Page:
World briefs: Pope faulted on abuse cases

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VATICAN -- Pope Francis is coming under increasing criticism that he simply doesn't get it on sex abuse.

The pope was asked about protecting children by the Italian newspaper Corriere della Sera in an interview published Wednesday.

Pope Francis acknowledged the "profound" wounds abuse leaves and credited his predecessor, Pope Benedict XVI, with having turned the church around. Benedict, now pope emeritus, in 2001 took over handling abuse cases because bishops were moving pedophiles around rather than punishing them. He updated the Vatican's in-house norms and in his final two years as pope defrocked nearly 400 priests himself.

"The Catholic Church is perhaps the only public institution that has moved with transparency and responsibility," Pope Francis said. "No one has done more. And yet the church is the only one that has been attacked."

Quebec to hold elections

QUEBEC, Canada -- Less than 18 months after gaining a tenuous hold on power, Pauline Marois, the separatist premier of Quebec, called a snap election Tuesday.

Voters will chose a new provincial Legislature on April 7. She did not mention her party's signature policy, independence for Quebec from the rest of Canada, in her speech.

Israel fires on militants

JERUSALEM -- Israeli forces in the Golan Heights fired artillery shells early Wednesday at two militants who were attempting to plant an explosive device along the Israeli-Syrian frontier, according to the Israeli military.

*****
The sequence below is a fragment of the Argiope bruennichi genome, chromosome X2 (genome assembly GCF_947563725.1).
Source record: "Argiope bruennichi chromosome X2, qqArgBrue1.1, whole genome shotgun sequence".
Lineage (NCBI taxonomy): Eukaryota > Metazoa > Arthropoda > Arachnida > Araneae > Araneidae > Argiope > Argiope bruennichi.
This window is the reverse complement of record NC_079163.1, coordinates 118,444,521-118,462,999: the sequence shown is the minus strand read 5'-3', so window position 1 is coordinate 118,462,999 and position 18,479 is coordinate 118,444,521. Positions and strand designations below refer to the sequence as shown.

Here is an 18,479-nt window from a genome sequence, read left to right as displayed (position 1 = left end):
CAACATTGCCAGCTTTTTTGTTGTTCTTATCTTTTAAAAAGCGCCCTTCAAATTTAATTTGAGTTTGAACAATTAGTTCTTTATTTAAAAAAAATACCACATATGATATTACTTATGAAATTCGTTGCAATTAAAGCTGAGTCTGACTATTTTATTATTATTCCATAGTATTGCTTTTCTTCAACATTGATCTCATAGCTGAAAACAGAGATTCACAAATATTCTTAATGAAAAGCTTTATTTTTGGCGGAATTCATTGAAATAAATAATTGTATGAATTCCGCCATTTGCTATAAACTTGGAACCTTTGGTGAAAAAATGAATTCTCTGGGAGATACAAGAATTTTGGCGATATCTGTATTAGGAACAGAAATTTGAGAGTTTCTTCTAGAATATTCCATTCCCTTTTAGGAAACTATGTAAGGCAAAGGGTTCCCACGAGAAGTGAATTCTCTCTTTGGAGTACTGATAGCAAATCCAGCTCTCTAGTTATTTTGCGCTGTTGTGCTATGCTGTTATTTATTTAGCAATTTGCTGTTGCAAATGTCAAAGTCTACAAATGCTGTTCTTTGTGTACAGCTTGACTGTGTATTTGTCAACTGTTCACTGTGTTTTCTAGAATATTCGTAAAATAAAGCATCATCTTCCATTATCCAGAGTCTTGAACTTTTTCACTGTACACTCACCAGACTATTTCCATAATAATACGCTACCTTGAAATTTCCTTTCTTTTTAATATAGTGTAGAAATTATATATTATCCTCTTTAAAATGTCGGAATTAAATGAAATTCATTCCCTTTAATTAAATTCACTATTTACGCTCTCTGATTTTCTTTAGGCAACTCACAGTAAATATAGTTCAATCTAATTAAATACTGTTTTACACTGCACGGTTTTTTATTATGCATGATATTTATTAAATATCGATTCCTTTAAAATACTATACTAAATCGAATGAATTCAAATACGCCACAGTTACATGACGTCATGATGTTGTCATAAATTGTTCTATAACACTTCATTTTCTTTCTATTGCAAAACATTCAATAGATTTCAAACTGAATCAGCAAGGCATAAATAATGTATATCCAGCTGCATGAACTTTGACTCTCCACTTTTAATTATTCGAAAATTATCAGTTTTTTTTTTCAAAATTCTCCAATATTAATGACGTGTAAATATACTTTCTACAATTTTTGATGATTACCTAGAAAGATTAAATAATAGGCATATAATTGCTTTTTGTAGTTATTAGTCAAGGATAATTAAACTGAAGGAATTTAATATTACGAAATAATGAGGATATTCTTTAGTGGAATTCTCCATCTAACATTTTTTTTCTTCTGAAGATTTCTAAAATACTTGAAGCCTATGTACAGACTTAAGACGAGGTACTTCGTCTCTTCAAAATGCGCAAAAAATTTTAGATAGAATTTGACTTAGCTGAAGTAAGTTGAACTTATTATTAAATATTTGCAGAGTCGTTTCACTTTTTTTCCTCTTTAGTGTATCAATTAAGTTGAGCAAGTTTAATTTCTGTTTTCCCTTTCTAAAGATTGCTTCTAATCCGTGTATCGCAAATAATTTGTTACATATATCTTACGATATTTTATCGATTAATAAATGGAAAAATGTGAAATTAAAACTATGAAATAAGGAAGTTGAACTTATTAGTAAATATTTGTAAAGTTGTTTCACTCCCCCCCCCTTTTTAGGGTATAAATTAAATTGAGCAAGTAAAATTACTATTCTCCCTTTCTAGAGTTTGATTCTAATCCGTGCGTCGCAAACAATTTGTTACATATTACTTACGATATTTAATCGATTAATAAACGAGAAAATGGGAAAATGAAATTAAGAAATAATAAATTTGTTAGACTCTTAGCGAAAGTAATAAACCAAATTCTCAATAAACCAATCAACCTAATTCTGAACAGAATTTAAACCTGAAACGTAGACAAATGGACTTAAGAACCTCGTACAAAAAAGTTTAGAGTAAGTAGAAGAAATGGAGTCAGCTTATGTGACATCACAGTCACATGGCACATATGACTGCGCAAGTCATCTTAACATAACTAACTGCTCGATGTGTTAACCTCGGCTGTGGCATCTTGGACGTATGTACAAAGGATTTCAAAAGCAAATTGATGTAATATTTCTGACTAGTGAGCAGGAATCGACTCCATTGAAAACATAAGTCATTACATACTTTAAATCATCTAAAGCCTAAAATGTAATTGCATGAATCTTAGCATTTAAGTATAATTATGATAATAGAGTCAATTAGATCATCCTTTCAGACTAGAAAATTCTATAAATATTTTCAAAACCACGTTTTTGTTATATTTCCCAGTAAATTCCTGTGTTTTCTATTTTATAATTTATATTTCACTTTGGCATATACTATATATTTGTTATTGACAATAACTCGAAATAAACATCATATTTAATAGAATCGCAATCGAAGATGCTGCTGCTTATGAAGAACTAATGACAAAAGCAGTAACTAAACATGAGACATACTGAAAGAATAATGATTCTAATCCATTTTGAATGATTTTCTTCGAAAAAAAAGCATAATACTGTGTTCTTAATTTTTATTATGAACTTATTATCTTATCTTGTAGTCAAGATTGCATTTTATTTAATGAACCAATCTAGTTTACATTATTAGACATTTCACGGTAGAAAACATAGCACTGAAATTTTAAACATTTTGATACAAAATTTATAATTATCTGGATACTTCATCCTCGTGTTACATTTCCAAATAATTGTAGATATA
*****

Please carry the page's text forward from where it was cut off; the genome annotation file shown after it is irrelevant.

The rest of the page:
Israeli military officials identified the militants as "Hezbollah-affiliated terrorists," referring to the Lebanese Shiite organization that fought a monthlong war with Israel in Lebanon in 2006. Hezbollah is now fighting in Syria to shore up the government of President Bashar Assad in its bloody battle against rebel forces.

Afghan president race

KABUL, Afghanistan -- President Hamid Karzai has vowed to stay out of Afghanistan's presidential race, and not to show preference or prejudice toward any of the 11 contenders.

But after what Afghan officials have described as months of behind-the-scenes pressure from the president, Qayum Karzai is expected to pull out of the election today.

An aide to Qayum Karzai said Mr. Karzai would most likely throw his support -- and considerable campaign financing -- behind Zalmay Rassoul, the former foreign minister.

20 journalists on trial

CAIRO -- Prosecutors in Egypt on Wednesday displayed seized items such as cameras, cables and microphones as evidence in the trial of 20 Al-Jazeera journalists on terrorism-related charges.

The case has drawn sharp criticism from media advocacy groups and human rights organizations.

Prosecutors did not explain how possessing equipment commonly used for news gathering linked Al-Jazeera's team to the Muslim Brotherhood, which has been designated a terrorist organization.

Pistorius murder trial

PRETORIA, South Africa -- The prosecution in the Oscar Pistorius murder trial on Wednesday sought to show that the South African Olympian was reckless with guns and willing to lie to preserve his image in the media.

Mr. Pistorius last year accidentally fired a gun in a crowded restaurant and then asked a friend to take the blame, a witness testified.


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